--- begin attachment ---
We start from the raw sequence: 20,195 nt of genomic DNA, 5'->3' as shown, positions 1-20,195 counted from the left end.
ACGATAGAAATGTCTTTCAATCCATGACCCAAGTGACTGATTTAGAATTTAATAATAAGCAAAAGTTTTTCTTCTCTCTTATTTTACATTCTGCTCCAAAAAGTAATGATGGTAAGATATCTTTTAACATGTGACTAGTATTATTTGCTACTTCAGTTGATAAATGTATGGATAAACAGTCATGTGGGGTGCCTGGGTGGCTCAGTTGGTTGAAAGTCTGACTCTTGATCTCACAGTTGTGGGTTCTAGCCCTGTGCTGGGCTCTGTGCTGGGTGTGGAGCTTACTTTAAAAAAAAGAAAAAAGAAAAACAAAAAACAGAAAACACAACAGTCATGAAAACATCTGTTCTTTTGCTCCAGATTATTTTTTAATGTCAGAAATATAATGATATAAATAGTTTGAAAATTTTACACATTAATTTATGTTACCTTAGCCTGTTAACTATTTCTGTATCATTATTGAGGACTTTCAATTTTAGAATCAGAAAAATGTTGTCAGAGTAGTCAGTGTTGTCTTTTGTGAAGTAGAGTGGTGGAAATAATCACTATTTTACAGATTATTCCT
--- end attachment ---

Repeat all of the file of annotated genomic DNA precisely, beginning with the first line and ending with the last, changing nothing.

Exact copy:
We start from the raw sequence: 20,195 nt of genomic DNA, 5'->3' as shown, positions 1-20,195 counted from the left end.
ACGATAGAAATGTCTTTCAATCCATGACCCAAGTGACTGATTTAGAATTTAATAATAAGCAAAAGTTTTTCTTCTCTCTTATTTTACATTCTGCTCCAAAAAGTAATGATGGTAAGATATCTTTTAACATGTGACTAGTATTATTTGCTACTTCAGTTGATAAATGTATGGATAAACAGTCATGTGGGGTGCCTGGGTGGCTCAGTTGGTTGAAAGTCTGACTCTTGATCTCACAGTTGTGGGTTCTAGCCCTGTGCTGGGCTCTGTGCTGGGTGTGGAGCTTACTTTAAAAAAAAGAAAAAAGAAAAACAAAAAACAGAAAACACAACAGTCATGAAAACATCTGTTCTTTTGCTCCAGATTATTTTTTAATGTCAGAAATATAATGATATAAATAGTTTGAAAATTTTACACATTAATTTATGTTACCTTAGCCTGTTAACTATTTCTGTATCATTATTGAGGACTTTCAATTTTAGAATCAGAAAAATGTTGTCAGAGTAGTCAGTGTTGTCTTTTGTGAAGTAGAGTGGTGGAAATAATCACTATTTTACAGATTATTCCT